Recently I joined hundreds of outdoor enthusiasts visiting Hyalite Canyon Recreation Area on the Custer Gallatin National Forest in Montana.

Just fifteen miles south of Bozeman, Montana, Hyalite Canyon is the city’s backyard. The landscape, with striking 10,000-foot peaks and cascading falls, presents year-round recreational opportunities. Visitors enjoy world-class climbing, boating, camping, skiing, picnicking, scenic viewing, and hundreds of miles of exceptional trail-based experiences for all ages and capabilities. Trails lead to numerous lakes, as well as Forest Service cabins available year-round for rent. Handicapped-accessible trail systems and fishing piers accommodate the needs of people with disabilities, families, and senior citizens. Hyalite Canyon is among the country’s top ice climbing destinations, home to the largest concentration of natural routes in the lower 48 states.

Of course, a place this amazing isn’t a secret - the Hyalite area encompasses the most heavily used National Forest drainage in the Northern Region of the U.S. Forest Service. And with the number of visitors growing each year, the Custer Gallatin National Forest has had to be creative when it comes to sustainable recreation.

I was greeted by one excellent example of this creativity at the trailhead to Hyalite Trail. Here, hikers, bikers, stock users, skiers, motorcyclists, and others entering the trail system pass a sign explaining the area’s “Timeshare Trails” system. The timeshare system establishes the when, where, and how these trails will be shared between users in space and time. Essentially, mountain bikers and motorcyclists can use the trails on weekdays, but on busy weekends, the trail is limited to stock users and hikers.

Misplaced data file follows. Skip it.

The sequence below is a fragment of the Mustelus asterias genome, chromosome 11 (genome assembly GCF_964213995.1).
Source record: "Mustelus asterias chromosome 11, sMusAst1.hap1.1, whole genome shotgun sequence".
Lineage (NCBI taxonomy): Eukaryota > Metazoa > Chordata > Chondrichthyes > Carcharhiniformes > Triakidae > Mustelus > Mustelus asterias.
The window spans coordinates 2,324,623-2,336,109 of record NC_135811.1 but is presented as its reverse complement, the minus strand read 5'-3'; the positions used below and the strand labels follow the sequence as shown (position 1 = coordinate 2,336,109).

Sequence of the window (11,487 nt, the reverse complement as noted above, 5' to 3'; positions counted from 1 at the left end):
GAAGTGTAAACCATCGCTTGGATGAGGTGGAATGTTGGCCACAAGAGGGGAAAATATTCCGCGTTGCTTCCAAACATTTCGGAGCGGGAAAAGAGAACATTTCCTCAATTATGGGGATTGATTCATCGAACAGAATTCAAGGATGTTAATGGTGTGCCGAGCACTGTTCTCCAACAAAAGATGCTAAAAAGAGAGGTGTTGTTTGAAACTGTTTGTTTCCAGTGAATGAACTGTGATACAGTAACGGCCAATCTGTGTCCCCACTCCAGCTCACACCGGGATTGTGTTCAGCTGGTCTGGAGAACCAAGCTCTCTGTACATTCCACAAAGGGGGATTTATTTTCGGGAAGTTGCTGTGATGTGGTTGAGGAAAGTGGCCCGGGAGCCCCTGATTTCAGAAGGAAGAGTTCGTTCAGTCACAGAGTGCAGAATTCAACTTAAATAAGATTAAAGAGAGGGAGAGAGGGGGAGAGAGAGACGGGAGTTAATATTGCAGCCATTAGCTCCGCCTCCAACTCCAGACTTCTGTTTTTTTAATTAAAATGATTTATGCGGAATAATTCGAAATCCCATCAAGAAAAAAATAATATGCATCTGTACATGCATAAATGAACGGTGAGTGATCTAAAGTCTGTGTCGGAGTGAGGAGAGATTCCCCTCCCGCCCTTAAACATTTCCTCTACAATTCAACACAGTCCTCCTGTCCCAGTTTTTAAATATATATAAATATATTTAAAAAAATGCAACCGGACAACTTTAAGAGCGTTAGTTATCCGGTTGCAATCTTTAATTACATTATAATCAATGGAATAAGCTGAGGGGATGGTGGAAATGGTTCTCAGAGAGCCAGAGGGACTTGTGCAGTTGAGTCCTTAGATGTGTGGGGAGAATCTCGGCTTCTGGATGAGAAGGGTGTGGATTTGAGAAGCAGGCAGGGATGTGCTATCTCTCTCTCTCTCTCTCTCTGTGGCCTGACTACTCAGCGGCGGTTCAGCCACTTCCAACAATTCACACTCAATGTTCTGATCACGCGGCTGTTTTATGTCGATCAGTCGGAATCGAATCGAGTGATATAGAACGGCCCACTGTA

A collaborative work group initially developed the timeshare system. Comprised of hikers, stock users, mountain bikers, motorcyclists, and landowners, the work group wanted to develop an easy to understand, implementable and enforceable system for this popular place. As they developed this new system, the work group focused on three main points:

  • addressing social problems (user conflict),
  • providing more non-motorized opportunities near Bozeman, and
  • providing opportunities for foot and horse travel in absence of mechanized vehicles on trails of concern.

The innovative system seems to be working. As a weekend hiker, I had an amazing, peaceful experience hiking to Hyalite Peak before traversing to Divide Peak. If this were a weekday, I would have expected mountain bikers and others on the trails as well, and would have been happy to share the amazing scenery with fellow trail users.

The Custer Gallatin National Forest’s timeshare trails system is not only an excellent example of creative collaboration, but also an effective way to allow for unparalleled recreation on our National Forests.

National Forest Foundation